Camp Perry shooters have long since abandoned the M14 because of the difficulty in accurizing the rifle compared to the M16 – and they aren’t alone. The Army noticed the problems and prohibitive costs associated with maintaining M14s in country, which lead to the solicitation of a replacement rifle to meet new specifications for the Semi-Automatic Sniper System program.
Funny thing, the Army decided the M16 was more accurate, and more easily tuned into a sniper rifle – except for the caliber. Which is why the M14 EBR’s replacement, the Mk-11, is built off an AR-10: the 7.62 big brother of the M16.
In all fairness, the Global War on Terror presented a combat theater the U.S. military wasn’t prepared to fight in. Plus, the M14 wasn’t meant to be a sniper or DMR platform when it was developed in the 1950s. Even still, Armalite had been producing civilian and military AR-10 rifles since the late 1950s, and could have just as easily been pressed into service.
Better yet, since the AR-10 shares it’s method of operation with the M16, advancements on one could likely be applied to the other. And, the guns shares the same manual of arms, so no additional training is required for soldiers transitioning from one to the other.
The bodies of the missing sailors “were located in the flooded berthing compartments” after rescue workers were able to gain access to areas of the Fitzgerald that were damaged in the collision with the ACX Crystal.
The sailors’ bodies are being transferred to the Hospital in Yokosuka, Japan, where the 7th Fleet is headquartered, to proceed with the identification process, the statement added.
The Fitzgerald and ACX Crystal collided on Saturday at 2.30 am local time in Japanese waters.
Two people injured during the incident, including the destroyer’s commander Bryce Benson, were evacuated.
Watch cliff divers, bungee jumpers, or even just kids fooling around and jumping into a lake. At some point, one or more of them will yell “Geronimo!” It’s a safe bet that at some point, we’ve all yelled this name.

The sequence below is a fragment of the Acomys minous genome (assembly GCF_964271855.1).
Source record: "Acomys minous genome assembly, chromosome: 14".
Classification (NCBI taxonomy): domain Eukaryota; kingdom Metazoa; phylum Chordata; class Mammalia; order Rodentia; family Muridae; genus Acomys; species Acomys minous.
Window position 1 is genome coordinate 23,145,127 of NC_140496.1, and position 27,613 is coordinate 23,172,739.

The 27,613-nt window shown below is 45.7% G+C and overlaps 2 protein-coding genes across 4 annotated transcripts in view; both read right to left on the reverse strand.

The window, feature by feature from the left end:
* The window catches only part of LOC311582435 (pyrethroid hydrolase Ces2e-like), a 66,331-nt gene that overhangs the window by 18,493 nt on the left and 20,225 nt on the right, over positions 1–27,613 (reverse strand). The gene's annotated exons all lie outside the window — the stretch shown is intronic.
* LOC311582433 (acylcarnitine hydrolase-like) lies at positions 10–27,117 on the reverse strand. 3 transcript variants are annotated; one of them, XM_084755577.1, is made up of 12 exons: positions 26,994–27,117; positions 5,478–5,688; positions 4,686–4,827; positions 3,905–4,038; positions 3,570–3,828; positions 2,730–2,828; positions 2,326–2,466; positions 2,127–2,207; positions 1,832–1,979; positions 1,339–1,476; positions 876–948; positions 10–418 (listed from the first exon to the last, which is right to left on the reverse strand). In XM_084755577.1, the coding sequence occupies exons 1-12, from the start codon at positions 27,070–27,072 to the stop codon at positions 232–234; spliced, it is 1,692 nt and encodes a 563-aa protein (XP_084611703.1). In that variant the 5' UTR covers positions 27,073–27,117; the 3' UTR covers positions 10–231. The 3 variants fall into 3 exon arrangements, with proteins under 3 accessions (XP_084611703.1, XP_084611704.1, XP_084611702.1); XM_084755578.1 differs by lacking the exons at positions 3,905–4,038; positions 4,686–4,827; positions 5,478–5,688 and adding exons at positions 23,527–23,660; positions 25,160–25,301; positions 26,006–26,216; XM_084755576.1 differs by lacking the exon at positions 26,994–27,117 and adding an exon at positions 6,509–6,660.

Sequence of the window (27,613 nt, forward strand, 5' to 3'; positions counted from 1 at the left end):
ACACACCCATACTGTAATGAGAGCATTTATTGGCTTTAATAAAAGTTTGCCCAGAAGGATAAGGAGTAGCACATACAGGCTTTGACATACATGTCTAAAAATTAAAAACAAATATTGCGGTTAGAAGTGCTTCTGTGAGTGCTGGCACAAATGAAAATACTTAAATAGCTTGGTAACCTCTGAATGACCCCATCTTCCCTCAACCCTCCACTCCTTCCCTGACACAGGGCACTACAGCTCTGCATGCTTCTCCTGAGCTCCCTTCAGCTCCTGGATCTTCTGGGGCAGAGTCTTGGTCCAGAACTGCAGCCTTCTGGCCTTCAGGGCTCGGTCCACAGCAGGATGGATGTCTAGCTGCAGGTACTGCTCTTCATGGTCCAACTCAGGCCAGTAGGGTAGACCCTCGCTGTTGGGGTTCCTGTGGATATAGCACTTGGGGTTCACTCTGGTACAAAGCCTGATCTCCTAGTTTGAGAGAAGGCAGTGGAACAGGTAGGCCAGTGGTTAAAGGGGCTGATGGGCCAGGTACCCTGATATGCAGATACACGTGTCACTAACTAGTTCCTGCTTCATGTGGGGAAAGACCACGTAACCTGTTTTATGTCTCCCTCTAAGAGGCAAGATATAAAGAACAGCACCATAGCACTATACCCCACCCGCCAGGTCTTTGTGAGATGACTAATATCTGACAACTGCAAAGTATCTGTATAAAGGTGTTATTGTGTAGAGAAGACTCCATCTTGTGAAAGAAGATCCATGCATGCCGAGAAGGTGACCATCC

It seems like a pretty random thing to yell when jumping from a bridge, cliff, or plane, but it’s actually from the military tradition of paratroopers yelling it as they jumped from a perfectly good airplane.
But where did the paratroopers come up with it?
It dates all the way back to the origin of paratroopers. In 1940, the Army was still developing the strategy of dropping troops out of planes. On the eve of the first test jump, soldiers from from Fort Benning started a night of drinking with a viewing of a wild west movie beforehand. This was likely the 1939 film “Geronimo” starring Andy Devine and Chief Thundercloud.
After the movie, Pvt. Aubrey Eberhardt boasted that he wasn’t scared of the jump, despite being the tallest man in the unit. This caused his fellow soldiers to call him out on his bragging, saying he would forget his name at the door, as the troops were supposed to shout their name when they jumped.
Everyone in their jump group successfully jumped — all the soldiers remembered their names and shouted them as they made their jumps.
The 6’8″ Eberhardt did them one better — when his turn at the door came, he shouted “Geronimo!” — and a new military tradition was born.
Some of the top military brass weren’t in love with the new tradition, but others thought it evoked the bravery and daring of the Apache chief — the last holdout against American expansion to the West. They let the paratroopers keep the tradition.
Civilians just kinda took it from the paratroopers. And who could blame them, with that kind of pedigree?
It was one of the most dangerous and daring raids of World War II, and it resulted in the most medals of honor bestowed on America’s airmen from any battle in any war.
In the summer of 1943, the U.S. Army Air Force launched the audacious Operation Tidal Wave, an effort to destroy the largest supply of oil production for the German war machine in Ploesti, Romania.
The Ploesti oil fields produced a third of all Axis oil in Europe, so it was a prime target for an Allied attack. But unbeknownst to the Allies, it was also one of its most heavily defended cities in Europe — second only to Berlin.
Flying from Benghazi, Libya, a force of five bomb groups – the 98th and 376th from the Ninth Air Force and the 44th, 93rd, and 389th from the Eighth Air Force – (totaling 177 B-24 Liberator bombers) conducted the raid. The most effective way to strike the targets was to come in at tree-top level and use bombs with delayed fuses to allow planes to clear the area before detonation.
The force would have a series of troubling events before they even reached Ploesti.
In the early morning hours of August 1, 1943, just after the bombers began their mission, an overloaded bomber crashed on take-off and later the lead plane winged over and crashed into the sea.